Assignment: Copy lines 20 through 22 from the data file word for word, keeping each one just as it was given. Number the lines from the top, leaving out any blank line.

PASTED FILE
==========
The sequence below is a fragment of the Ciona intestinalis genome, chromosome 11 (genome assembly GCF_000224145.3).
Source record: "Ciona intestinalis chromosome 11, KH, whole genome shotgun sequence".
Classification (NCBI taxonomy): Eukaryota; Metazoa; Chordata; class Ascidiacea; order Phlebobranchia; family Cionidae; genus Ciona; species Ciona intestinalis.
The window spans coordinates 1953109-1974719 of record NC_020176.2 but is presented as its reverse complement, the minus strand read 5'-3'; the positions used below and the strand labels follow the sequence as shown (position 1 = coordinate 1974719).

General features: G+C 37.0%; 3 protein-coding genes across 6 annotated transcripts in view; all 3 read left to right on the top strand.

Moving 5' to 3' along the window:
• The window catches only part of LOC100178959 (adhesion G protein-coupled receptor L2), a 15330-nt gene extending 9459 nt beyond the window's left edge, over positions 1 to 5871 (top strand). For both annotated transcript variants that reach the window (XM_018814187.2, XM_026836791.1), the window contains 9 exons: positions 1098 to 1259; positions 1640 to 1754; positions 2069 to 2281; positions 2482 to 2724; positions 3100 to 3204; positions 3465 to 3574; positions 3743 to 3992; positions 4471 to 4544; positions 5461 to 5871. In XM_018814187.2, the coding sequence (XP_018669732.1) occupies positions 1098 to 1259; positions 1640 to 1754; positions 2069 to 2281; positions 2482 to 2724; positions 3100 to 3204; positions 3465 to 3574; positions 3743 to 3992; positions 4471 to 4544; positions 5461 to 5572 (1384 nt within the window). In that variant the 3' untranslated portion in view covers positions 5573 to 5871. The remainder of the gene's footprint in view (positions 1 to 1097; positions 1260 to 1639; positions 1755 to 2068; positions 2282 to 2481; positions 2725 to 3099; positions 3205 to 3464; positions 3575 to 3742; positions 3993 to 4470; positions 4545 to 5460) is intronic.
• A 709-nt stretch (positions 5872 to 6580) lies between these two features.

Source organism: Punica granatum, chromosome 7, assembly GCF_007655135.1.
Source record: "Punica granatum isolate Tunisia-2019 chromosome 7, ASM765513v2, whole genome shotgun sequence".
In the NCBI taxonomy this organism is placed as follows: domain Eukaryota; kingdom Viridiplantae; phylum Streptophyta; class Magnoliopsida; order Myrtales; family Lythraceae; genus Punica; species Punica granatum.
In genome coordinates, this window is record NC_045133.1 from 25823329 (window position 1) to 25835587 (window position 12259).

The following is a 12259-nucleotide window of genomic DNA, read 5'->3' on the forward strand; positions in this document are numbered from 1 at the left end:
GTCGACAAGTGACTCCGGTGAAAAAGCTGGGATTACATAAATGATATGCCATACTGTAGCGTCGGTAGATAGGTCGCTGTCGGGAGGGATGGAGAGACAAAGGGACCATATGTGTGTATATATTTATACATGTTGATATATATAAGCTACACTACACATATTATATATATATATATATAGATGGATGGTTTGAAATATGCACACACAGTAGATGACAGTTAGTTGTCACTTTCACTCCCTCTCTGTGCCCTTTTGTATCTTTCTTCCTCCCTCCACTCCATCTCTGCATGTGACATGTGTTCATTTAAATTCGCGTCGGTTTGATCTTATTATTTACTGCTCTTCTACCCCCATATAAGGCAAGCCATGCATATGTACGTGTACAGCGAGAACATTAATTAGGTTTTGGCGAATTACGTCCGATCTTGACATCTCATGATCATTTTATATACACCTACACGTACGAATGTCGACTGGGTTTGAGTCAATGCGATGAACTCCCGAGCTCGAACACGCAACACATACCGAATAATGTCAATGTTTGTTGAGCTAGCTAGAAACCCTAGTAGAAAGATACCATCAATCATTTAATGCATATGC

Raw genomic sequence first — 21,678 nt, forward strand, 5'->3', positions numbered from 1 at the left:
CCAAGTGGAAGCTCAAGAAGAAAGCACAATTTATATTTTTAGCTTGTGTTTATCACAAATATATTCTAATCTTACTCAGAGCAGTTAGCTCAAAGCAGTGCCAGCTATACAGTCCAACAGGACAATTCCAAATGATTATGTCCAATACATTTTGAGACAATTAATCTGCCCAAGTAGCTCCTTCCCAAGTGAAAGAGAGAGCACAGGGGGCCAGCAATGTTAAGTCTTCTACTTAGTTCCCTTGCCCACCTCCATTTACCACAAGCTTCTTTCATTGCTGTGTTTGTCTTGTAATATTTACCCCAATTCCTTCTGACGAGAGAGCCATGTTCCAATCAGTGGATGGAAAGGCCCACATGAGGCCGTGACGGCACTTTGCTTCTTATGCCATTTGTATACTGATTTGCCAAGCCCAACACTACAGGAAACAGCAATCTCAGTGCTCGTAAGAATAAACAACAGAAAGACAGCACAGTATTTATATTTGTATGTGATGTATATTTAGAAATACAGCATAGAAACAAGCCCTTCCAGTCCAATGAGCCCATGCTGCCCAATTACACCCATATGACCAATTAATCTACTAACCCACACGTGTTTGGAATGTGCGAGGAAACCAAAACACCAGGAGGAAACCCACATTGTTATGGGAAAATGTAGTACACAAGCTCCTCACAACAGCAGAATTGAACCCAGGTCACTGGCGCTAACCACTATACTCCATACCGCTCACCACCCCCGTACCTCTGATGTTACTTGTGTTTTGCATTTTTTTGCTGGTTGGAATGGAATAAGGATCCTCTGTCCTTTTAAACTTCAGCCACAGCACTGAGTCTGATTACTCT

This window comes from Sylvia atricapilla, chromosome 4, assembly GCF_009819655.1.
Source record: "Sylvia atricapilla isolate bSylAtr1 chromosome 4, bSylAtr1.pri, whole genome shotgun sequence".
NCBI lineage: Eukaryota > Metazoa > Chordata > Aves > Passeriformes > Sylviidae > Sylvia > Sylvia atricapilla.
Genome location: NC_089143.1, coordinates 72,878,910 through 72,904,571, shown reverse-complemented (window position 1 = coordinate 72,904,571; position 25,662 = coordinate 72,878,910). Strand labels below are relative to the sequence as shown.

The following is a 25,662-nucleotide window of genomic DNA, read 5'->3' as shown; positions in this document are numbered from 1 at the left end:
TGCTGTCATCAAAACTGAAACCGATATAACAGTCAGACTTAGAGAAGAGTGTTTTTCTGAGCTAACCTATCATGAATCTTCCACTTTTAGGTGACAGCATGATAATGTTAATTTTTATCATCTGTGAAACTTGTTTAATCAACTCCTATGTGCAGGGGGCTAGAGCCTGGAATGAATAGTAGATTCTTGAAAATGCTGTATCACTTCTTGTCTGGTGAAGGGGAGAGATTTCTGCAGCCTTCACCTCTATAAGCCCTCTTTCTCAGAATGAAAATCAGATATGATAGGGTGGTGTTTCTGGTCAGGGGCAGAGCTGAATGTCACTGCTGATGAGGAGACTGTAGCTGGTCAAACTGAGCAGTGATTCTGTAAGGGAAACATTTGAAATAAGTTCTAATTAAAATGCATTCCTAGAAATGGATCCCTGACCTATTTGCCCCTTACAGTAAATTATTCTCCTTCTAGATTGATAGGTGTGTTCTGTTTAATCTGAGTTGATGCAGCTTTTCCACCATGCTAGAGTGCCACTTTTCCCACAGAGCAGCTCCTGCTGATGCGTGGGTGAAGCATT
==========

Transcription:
Genome location: NC_089143.1, coordinates 72,878,910 through 72,904,571, shown reverse-complemented (window position 1 = coordinate 72,904,571; position 25,662 = coordinate 72,878,910). Strand labels below are relative to the sequence as shown.

The following is a 25,662-nucleotide window of genomic DNA, read 5'->3' as shown; positions in this document are numbered from 1 at the left end:
TGCTGTCATCAAAACTGAAACCGATATAACAGTCAGACTTAGAGAAGAGTGTTTTTCTGAGCTAACCTATCATGAATCTTCCACTTTTAGGTGACAGCATGATAATGTTAATTTTTATCATCTGTGAAACTTGTTTAATCAACTCCTATGTGCAGGGGGCTAGAGCCTGGAATGAATAGTAGATTCTTGAAAATGCTGTATCACTTCTTGTCTGGTGAAGGGGAGAGATTTCTGCAGCCTTCACCTCTATAAGCCCTCTTTCTCAGAATGAAAATCAGATATGATAGGGTGGTGTTTCTGGTCAGGGGCAGAGCTGAATGTCACTGCTGATGAGGAGACTGTAGCTGGTCAAACTGAGCAGTGATTCTGTAAGGGAAACATTTGAAATAAGTTCTAATTAAAATGCATTCCTAGAAATGGATCCCTGACCTATTTGCCCCTTACAGTAAATTATTCTCCTTCTAGATTGATAGGTGTGTTCTGTTTAATCTGAGTTGATGCAGCTTTTCCACCATGCTAGAGTGCCACTTTTCCCACAGAGCAGCTCCTGCTGATGCGTGGGTGAAGCATT